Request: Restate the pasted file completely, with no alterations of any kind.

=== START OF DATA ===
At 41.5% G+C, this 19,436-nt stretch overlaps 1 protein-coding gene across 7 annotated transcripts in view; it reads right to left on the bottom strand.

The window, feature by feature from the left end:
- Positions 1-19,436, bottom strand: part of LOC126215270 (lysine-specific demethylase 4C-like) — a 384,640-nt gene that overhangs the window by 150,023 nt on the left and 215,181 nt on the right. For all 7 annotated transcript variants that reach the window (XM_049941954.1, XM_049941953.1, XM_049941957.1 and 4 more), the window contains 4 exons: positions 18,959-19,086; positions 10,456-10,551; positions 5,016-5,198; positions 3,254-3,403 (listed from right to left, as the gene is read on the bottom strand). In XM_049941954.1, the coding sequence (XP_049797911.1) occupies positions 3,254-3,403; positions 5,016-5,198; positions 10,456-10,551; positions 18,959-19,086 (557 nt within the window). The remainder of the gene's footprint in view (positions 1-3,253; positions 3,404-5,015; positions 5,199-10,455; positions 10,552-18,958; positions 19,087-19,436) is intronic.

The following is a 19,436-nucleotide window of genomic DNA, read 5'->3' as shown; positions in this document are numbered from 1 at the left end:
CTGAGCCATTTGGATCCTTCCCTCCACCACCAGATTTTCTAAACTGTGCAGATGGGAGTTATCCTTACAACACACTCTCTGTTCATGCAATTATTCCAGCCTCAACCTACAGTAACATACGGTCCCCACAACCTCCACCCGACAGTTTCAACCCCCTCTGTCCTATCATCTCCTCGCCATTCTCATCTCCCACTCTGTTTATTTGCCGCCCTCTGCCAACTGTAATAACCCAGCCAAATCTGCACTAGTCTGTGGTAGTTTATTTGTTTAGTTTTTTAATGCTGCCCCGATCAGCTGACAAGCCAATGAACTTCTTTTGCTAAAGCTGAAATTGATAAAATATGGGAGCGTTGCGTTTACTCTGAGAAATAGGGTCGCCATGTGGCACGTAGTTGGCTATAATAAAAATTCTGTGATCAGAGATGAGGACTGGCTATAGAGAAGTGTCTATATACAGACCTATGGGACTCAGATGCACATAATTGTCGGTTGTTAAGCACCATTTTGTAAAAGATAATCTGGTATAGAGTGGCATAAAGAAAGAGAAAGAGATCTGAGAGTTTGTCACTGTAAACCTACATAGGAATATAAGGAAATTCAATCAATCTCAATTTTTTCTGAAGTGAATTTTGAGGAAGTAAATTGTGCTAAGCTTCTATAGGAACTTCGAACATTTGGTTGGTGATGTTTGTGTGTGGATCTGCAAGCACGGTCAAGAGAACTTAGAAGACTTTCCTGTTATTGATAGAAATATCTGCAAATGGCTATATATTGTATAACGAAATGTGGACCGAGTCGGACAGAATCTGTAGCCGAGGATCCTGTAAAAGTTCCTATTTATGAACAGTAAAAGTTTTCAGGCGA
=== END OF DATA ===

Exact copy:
At 41.5% G+C, this 19,436-nt stretch overlaps 1 protein-coding gene across 7 annotated transcripts in view; it reads right to left on the bottom strand.

The window, feature by feature from the left end:
- Positions 1-19,436, bottom strand: part of LOC126215270 (lysine-specific demethylase 4C-like) — a 384,640-nt gene that overhangs the window by 150,023 nt on the left and 215,181 nt on the right. For all 7 annotated transcript variants that reach the window (XM_049941954.1, XM_049941953.1, XM_049941957.1 and 4 more), the window contains 4 exons: positions 18,959-19,086; positions 10,456-10,551; positions 5,016-5,198; positions 3,254-3,403 (listed from right to left, as the gene is read on the bottom strand). In XM_049941954.1, the coding sequence (XP_049797911.1) occupies positions 3,254-3,403; positions 5,016-5,198; positions 10,456-10,551; positions 18,959-19,086 (557 nt within the window). The remainder of the gene's footprint in view (positions 1-3,253; positions 3,404-5,015; positions 5,199-10,455; positions 10,552-18,958; positions 19,087-19,436) is intronic.

The following is a 19,436-nucleotide window of genomic DNA, read 5'->3' as shown; positions in this document are numbered from 1 at the left end:
CTGAGCCATTTGGATCCTTCCCTCCACCACCAGATTTTCTAAACTGTGCAGATGGGAGTTATCCTTACAACACACTCTCTGTTCATGCAATTATTCCAGCCTCAACCTACAGTAACATACGGTCCCCACAACCTCCACCCGACAGTTTCAACCCCCTCTGTCCTATCATCTCCTCGCCATTCTCATCTCCCACTCTGTTTATTTGCCGCCCTCTGCCAACTGTAATAACCCAGCCAAATCTGCACTAGTCTGTGGTAGTTTATTTGTTTAGTTTTTTAATGCTGCCCCGATCAGCTGACAAGCCAATGAACTTCTTTTGCTAAAGCTGAAATTGATAAAATATGGGAGCGTTGCGTTTACTCTGAGAAATAGGGTCGCCATGTGGCACGTAGTTGGCTATAATAAAAATTCTGTGATCAGAGATGAGGACTGGCTATAGAGAAGTGTCTATATACAGACCTATGGGACTCAGATGCACATAATTGTCGGTTGTTAAGCACCATTTTGTAAAAGATAATCTGGTATAGAGTGGCATAAAGAAAGAGAAAGAGATCTGAGAGTTTGTCACTGTAAACCTACATAGGAATATAAGGAAATTCAATCAATCTCAATTTTTTCTGAAGTGAATTTTGAGGAAGTAAATTGTGCTAAGCTTCTATAGGAACTTCGAACATTTGGTTGGTGATGTTTGTGTGTGGATCTGCAAGCACGGTCAAGAGAACTTAGAAGACTTTCCTGTTATTGATAGAAATATCTGCAAATGGCTATATATTGTATAACGAAATGTGGACCGAGTCGGACAGAATCTGTAGCCGAGGATCCTGTAAAAGTTCCTATTTATGAACAGTAAAAGTTTTCAGGCGA